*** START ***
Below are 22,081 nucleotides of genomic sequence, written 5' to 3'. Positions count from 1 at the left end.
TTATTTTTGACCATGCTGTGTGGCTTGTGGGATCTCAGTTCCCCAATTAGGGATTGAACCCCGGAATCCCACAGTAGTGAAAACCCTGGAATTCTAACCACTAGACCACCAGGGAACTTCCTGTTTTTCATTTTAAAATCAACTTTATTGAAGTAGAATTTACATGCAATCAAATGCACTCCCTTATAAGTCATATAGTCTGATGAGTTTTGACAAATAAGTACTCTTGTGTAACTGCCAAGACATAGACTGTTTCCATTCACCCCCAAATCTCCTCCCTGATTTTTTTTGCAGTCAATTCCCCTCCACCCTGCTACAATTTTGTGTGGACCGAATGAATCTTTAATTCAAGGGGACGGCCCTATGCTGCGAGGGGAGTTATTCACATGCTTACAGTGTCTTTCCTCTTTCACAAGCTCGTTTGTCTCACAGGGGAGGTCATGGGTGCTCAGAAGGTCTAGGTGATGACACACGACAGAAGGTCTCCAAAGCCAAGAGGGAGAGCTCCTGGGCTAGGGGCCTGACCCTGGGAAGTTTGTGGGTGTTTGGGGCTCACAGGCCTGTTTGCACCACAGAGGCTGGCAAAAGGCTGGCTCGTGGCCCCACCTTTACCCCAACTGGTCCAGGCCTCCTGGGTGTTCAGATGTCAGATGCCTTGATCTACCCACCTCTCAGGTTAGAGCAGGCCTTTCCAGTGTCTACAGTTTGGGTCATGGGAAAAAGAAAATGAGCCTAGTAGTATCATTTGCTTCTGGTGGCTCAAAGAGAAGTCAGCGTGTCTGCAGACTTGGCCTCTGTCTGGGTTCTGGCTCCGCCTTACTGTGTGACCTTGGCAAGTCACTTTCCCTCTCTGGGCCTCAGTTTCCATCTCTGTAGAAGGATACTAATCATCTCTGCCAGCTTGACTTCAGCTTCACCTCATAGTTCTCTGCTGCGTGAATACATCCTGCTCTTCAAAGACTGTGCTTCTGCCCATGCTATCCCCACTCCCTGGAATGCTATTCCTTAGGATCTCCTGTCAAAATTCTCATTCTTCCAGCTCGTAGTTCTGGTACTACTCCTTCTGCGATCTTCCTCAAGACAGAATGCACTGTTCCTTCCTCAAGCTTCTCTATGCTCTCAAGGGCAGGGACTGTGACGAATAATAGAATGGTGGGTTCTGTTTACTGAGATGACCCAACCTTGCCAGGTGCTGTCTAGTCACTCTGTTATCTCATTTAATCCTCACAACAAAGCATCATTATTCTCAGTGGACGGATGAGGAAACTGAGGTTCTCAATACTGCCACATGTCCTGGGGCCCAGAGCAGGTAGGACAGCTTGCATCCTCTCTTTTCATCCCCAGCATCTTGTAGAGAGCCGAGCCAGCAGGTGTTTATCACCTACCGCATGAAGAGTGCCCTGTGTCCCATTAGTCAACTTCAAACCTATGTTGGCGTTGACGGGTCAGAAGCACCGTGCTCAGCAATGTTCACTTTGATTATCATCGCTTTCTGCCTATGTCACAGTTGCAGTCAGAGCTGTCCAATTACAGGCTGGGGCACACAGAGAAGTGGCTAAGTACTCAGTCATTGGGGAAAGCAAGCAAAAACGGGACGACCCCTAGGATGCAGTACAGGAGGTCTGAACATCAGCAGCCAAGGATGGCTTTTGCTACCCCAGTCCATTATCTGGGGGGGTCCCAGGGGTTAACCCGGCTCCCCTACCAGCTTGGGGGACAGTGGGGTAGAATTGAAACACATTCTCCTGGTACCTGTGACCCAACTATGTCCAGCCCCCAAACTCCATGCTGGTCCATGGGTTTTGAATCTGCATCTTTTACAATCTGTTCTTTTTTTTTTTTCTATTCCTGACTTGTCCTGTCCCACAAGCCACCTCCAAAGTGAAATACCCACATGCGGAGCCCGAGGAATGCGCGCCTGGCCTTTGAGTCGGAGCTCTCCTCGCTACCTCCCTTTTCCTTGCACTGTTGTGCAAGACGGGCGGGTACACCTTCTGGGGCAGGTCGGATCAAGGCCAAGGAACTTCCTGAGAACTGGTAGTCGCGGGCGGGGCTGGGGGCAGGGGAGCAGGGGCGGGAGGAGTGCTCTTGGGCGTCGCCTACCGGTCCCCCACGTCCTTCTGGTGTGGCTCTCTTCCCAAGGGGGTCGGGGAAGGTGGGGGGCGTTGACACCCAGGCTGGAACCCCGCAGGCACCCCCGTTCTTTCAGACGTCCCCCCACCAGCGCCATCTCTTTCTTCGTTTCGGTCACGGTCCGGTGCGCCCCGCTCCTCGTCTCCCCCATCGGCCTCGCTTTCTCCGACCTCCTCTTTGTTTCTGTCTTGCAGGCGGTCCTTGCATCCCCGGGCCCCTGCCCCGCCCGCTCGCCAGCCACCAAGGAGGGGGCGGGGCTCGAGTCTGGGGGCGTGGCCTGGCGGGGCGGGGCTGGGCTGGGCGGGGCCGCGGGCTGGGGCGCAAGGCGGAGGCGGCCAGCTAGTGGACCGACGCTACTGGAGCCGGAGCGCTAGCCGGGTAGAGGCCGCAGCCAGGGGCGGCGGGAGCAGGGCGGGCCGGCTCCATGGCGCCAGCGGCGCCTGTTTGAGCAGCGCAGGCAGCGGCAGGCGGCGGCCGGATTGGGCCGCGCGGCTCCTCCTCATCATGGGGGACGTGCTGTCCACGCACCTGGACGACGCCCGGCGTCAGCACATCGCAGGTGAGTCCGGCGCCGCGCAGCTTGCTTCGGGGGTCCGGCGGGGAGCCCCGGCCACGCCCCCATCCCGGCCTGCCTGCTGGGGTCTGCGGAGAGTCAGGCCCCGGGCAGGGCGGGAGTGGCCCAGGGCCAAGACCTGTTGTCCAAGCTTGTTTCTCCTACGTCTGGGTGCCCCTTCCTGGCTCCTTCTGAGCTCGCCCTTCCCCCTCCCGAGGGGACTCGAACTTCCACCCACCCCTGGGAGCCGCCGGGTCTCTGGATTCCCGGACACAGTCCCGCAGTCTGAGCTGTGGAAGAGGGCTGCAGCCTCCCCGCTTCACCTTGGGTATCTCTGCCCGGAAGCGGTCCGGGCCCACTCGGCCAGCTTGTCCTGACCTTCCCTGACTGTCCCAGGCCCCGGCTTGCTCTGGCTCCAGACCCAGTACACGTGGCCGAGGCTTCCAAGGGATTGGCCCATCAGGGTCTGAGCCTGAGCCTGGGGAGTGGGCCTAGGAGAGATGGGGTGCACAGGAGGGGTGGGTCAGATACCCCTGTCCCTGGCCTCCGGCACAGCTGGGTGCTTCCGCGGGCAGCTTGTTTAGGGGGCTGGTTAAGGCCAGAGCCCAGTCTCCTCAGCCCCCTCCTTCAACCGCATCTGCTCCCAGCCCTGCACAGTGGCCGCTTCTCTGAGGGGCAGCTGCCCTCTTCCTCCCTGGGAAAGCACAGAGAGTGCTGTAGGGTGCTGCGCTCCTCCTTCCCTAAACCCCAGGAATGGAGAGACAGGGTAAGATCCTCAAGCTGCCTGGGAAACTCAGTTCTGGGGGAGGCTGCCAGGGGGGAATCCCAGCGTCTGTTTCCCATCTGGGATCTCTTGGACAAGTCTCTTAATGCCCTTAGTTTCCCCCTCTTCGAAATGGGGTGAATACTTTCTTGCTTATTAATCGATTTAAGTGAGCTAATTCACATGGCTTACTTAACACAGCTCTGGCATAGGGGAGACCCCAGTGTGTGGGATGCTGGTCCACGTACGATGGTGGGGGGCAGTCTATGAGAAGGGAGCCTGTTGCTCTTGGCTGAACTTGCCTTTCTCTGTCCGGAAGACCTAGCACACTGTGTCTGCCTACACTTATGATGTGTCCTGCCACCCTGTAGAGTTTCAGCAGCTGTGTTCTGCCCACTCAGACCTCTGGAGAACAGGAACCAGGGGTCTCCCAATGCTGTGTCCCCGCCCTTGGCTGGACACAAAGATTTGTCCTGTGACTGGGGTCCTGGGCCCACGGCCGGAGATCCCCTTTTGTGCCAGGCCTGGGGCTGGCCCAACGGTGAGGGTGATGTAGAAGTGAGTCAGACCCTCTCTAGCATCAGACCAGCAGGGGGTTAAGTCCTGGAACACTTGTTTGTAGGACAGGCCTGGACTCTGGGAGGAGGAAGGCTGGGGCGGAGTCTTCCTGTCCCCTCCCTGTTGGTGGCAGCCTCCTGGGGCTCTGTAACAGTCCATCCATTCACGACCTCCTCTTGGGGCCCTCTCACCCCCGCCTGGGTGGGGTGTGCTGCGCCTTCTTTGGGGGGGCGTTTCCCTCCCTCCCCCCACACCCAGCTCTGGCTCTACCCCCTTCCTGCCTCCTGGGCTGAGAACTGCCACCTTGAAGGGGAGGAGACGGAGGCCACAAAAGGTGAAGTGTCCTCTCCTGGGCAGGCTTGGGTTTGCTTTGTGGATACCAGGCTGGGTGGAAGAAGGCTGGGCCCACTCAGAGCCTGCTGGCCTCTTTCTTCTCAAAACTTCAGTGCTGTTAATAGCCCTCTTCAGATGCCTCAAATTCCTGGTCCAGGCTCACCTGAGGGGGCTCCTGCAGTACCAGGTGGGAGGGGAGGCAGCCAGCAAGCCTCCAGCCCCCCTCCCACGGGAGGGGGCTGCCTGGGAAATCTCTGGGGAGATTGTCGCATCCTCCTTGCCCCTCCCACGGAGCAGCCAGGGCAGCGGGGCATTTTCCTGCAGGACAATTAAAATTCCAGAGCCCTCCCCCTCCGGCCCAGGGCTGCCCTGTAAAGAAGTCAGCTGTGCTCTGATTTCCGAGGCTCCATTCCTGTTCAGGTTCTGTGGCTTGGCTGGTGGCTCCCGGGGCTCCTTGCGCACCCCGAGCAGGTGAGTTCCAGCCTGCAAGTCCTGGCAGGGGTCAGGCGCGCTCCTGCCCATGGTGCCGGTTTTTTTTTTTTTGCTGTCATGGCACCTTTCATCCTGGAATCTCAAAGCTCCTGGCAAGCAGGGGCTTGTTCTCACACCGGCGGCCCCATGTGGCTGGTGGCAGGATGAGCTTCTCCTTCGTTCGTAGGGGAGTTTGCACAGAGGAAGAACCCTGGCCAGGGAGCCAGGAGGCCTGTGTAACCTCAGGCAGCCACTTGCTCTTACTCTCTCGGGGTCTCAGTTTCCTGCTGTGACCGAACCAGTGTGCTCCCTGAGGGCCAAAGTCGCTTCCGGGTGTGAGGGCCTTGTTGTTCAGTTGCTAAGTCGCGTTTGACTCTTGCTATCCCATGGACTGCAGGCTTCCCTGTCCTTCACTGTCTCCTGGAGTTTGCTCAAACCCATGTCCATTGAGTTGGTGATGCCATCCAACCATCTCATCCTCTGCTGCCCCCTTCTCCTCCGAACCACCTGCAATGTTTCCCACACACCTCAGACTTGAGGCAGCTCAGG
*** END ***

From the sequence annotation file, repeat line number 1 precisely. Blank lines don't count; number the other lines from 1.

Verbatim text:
Below are 22,081 nucleotides of genomic sequence, written 5' to 3'. Positions count from 1 at the left end.